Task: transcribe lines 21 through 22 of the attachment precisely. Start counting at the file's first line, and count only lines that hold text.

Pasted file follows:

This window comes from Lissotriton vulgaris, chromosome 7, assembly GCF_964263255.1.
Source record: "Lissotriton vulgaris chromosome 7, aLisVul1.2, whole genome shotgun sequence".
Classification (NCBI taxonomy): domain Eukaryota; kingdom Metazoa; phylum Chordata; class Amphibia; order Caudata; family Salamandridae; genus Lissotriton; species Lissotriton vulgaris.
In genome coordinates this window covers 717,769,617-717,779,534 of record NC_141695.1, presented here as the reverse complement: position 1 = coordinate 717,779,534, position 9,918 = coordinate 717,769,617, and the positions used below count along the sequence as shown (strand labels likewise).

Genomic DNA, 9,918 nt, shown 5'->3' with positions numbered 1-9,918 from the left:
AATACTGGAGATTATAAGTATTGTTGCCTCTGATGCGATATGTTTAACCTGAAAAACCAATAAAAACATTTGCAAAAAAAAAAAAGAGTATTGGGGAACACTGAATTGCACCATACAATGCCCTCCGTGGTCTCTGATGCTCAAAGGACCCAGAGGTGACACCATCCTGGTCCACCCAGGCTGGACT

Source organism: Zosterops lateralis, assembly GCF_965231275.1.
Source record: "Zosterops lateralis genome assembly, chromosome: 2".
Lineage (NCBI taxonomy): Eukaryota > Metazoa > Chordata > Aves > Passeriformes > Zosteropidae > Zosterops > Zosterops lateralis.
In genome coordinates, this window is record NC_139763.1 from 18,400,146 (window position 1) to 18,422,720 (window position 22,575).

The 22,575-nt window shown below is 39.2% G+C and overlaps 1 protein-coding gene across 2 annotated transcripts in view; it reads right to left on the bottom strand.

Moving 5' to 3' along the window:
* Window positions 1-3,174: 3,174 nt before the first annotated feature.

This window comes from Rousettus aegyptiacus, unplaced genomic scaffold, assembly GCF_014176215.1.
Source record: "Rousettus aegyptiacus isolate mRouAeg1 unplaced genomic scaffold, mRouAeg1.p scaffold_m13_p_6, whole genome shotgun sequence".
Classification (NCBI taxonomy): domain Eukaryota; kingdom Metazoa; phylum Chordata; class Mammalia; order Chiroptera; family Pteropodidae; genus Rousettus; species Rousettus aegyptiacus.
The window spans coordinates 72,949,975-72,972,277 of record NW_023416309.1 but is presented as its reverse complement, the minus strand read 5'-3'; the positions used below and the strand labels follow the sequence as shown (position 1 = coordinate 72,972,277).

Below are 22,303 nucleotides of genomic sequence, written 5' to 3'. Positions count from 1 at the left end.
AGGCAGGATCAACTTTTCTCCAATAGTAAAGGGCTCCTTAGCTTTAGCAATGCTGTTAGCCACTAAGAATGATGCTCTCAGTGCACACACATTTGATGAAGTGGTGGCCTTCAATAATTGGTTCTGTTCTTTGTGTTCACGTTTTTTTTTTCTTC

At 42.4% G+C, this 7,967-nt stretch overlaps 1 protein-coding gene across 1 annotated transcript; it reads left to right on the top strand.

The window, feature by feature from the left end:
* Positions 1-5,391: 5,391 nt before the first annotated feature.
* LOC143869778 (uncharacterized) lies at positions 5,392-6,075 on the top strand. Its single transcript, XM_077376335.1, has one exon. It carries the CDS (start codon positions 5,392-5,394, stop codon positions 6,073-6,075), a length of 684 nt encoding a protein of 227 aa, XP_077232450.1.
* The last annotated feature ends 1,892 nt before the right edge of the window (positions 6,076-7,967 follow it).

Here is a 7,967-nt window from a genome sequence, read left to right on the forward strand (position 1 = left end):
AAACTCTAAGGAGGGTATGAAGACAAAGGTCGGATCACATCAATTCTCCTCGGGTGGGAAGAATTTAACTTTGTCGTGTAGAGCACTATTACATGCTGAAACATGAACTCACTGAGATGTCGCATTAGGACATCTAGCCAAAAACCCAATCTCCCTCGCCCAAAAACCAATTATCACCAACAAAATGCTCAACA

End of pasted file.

The window, feature by feature from the left end:
* Positions 1-5,391: 5,391 nt before the first annotated feature.